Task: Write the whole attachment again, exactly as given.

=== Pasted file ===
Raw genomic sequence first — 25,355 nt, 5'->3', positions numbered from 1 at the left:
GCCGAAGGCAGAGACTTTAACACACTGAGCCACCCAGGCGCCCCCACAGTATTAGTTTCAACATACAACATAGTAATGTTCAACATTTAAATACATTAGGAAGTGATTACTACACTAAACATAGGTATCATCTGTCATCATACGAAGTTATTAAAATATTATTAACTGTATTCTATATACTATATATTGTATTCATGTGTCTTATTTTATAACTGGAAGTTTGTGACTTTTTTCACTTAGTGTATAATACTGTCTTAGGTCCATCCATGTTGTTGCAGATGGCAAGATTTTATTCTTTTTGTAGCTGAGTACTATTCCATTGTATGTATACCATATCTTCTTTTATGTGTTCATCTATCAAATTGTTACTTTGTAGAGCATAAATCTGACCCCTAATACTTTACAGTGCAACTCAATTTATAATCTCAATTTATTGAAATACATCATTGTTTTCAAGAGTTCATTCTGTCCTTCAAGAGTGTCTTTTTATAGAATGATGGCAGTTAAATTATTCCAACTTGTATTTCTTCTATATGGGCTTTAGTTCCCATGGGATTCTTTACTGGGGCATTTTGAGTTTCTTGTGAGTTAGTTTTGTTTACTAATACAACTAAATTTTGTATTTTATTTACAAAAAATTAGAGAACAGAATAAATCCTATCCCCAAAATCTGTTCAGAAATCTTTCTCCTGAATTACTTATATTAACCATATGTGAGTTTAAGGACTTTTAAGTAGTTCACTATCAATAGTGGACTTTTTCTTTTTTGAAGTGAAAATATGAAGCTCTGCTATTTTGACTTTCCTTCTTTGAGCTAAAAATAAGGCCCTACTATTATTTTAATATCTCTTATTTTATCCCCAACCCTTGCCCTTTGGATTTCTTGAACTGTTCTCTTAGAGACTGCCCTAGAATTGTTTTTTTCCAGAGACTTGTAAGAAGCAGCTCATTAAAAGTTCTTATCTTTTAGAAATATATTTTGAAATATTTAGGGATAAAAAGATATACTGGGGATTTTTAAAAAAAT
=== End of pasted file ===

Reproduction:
Raw genomic sequence first — 25,355 nt, 5'->3', positions numbered from 1 at the left:
GCCGAAGGCAGAGACTTTAACACACTGAGCCACCCAGGCGCCCCCACAGTATTAGTTTCAACATACAACATAGTAATGTTCAACATTTAAATACATTAGGAAGTGATTACTACACTAAACATAGGTATCATCTGTCATCATACGAAGTTATTAAAATATTATTAACTGTATTCTATATACTATATATTGTATTCATGTGTCTTATTTTATAACTGGAAGTTTGTGACTTTTTTCACTTAGTGTATAATACTGTCTTAGGTCCATCCATGTTGTTGCAGATGGCAAGATTTTATTCTTTTTGTAGCTGAGTACTATTCCATTGTATGTATACCATATCTTCTTTTATGTGTTCATCTATCAAATTGTTACTTTGTAGAGCATAAATCTGACCCCTAATACTTTACAGTGCAACTCAATTTATAATCTCAATTTATTGAAATACATCATTGTTTTCAAGAGTTCATTCTGTCCTTCAAGAGTGTCTTTTTATAGAATGATGGCAGTTAAATTATTCCAACTTGTATTTCTTCTATATGGGCTTTAGTTCCCATGGGATTCTTTACTGGGGCATTTTGAGTTTCTTGTGAGTTAGTTTTGTTTACTAATACAACTAAATTTTGTATTTTATTTACAAAAAATTAGAGAACAGAATAAATCCTATCCCCAAAATCTGTTCAGAAATCTTTCTCCTGAATTACTTATATTAACCATATGTGAGTTTAAGGACTTTTAAGTAGTTCACTATCAATAGTGGACTTTTTCTTTTTTGAAGTGAAAATATGAAGCTCTGCTATTTTGACTTTCCTTCTTTGAGCTAAAAATAAGGCCCTACTATTATTTTAATATCTCTTATTTTATCCCCAACCCTTGCCCTTTGGATTTCTTGAACTGTTCTCTTAGAGACTGCCCTAGAATTGTTTTTTTCCAGAGACTTGTAAGAAGCAGCTCATTAAAAGTTCTTATCTTTTAGAAATATATTTTGAAATATTTAGGGATAAAAAGATATACTGGGGATTTTTAAAAAAAT